Screencasts / Windows 2012 / Screencast: How to Configure DHCP Failover in Windows Server 2012

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Reliable DHCP service is crucial to clients’ normal network connectivity. The requirements for this service evolved over the years. While the Split-Scope configuration has been a de facto standard for a long time, it’s been accompanied by two major short-comings.

  - Lack of IP addresses continuity in case of DHCP server failure.
  - Totally unsuitable for highly utilized scopes.

Another High Availability (HA) solution has been the DHCP cluster deployment. Naturally, this HA option has been available strictly to enterprises with the corresponding budget and expertise. Besides of its complex configuration and maintenance DHCP cluster solution comes with a single point of failure – the shared storage.

And now we have an elegant and superior HA solution, introduced with Server 2012 DHCP Failover. It can be configured in two modes:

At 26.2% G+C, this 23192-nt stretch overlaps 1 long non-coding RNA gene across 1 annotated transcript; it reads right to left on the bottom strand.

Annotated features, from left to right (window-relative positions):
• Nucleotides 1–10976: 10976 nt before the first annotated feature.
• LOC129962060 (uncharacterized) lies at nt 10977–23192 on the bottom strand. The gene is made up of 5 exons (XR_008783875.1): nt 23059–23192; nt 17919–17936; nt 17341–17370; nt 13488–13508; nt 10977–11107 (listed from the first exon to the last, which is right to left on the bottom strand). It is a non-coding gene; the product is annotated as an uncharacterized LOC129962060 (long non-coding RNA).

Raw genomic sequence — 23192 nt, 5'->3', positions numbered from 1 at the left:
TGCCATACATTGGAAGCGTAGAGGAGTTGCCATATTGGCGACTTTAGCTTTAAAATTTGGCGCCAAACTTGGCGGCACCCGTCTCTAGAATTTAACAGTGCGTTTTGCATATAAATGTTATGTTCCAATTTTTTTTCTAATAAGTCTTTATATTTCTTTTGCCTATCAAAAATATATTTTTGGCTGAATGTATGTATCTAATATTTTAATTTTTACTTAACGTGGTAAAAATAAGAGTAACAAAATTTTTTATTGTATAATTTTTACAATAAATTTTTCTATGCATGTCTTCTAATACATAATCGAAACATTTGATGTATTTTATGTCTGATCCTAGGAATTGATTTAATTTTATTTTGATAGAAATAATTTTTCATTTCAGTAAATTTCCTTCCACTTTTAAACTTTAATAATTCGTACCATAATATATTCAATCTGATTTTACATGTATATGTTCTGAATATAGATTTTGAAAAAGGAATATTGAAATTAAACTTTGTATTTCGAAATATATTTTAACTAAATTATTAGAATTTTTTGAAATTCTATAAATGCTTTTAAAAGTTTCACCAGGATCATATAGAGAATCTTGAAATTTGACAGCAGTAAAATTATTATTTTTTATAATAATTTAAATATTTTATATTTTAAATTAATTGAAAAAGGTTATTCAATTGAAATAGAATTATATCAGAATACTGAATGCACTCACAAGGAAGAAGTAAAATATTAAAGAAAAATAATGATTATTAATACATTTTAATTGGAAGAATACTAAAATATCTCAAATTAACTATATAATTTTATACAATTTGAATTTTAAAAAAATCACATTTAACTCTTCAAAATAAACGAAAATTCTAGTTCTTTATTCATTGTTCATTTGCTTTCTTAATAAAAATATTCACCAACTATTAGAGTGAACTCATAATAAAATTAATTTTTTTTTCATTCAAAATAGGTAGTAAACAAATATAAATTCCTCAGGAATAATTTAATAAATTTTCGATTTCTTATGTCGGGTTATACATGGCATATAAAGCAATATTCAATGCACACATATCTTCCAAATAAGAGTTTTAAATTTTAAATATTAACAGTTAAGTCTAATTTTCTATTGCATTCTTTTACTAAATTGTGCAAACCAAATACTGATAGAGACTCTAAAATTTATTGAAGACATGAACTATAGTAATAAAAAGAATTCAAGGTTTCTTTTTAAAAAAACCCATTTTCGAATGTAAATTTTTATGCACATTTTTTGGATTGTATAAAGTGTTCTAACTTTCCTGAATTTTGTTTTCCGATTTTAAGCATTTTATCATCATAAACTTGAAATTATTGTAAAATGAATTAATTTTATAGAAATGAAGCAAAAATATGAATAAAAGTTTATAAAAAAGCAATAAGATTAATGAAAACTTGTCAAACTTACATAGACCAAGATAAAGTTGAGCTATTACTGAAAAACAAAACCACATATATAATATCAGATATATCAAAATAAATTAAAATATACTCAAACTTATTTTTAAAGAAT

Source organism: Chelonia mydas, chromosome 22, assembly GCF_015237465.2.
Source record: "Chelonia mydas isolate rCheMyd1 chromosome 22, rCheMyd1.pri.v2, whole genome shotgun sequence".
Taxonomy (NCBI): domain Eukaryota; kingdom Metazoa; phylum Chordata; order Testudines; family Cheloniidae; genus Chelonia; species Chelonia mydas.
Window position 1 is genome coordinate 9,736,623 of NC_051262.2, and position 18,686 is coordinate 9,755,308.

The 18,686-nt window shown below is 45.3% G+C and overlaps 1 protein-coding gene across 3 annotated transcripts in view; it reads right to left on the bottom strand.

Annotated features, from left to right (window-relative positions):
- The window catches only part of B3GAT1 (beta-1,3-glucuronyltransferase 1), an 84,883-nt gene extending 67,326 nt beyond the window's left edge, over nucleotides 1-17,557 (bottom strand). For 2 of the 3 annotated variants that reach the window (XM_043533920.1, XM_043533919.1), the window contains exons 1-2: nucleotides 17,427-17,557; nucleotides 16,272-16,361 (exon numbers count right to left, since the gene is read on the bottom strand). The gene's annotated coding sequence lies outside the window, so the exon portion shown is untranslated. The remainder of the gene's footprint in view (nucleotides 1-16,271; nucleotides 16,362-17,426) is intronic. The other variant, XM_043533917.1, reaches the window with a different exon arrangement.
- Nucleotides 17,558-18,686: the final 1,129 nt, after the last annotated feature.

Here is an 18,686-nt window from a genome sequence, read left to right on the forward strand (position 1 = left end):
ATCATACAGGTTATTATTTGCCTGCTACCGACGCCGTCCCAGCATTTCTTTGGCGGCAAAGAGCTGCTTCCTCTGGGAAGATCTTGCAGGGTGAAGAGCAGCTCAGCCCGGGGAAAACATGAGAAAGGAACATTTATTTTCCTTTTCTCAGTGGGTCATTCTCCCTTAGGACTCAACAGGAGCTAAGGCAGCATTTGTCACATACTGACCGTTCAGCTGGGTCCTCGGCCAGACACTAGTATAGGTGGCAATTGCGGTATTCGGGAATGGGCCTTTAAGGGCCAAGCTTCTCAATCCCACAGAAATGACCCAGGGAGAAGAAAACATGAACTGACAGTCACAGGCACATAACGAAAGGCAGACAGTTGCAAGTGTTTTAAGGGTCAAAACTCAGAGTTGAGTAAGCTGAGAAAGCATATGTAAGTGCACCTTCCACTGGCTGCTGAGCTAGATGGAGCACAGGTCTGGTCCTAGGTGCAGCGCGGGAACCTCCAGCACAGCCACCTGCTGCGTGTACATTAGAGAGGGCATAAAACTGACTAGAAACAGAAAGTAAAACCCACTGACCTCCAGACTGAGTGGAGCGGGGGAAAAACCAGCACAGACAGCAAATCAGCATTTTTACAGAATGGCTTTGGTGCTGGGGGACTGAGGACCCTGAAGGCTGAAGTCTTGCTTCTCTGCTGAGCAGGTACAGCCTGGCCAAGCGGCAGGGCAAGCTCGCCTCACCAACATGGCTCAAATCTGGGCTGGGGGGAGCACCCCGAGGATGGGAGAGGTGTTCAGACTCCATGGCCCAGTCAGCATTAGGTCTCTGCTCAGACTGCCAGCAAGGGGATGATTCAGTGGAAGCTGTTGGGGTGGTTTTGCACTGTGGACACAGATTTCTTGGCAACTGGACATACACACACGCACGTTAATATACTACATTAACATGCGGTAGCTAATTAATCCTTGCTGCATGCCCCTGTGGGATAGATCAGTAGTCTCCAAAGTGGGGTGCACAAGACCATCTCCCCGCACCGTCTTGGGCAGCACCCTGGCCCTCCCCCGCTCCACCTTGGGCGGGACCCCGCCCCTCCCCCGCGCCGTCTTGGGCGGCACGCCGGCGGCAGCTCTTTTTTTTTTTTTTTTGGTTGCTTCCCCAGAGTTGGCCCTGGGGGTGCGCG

- Load Balance (Active-Active configuration)
  - Hot-Standby (Active-Passive configuration)

Here is the place to say that while the configuration and management of DHCP Failover is extremely simplified and user friendly in Server 2012, understanding the way DHCP Failover protocol is working in the background might be a challenge [DHCP Failover Protocol]. Trying to intuitively explain the behavior of DHCP servers when switching to different states and the corresponding lease durations usually leads to confusion. On the other hand, grasping the basic principles of DHCP Failover can be extremely helpful when choosing suitable parameters (ex. State Switchover Interval, Maximum Client Lead time/MCLT etc.) and troubleshooting your configuration.

In this screencast, we will start with discussing the basics of the Failover protocol (Step 1). Then we will go through some of the prerequisites, health checks and the actual configuration of DHCP Failover in Load Balance mode in Server 2012. Finally, you will see DHCP Failover in action when we simulate a partner down situation, and monitor the whole process of switching to Partner Down state and recovering back to Normal state.

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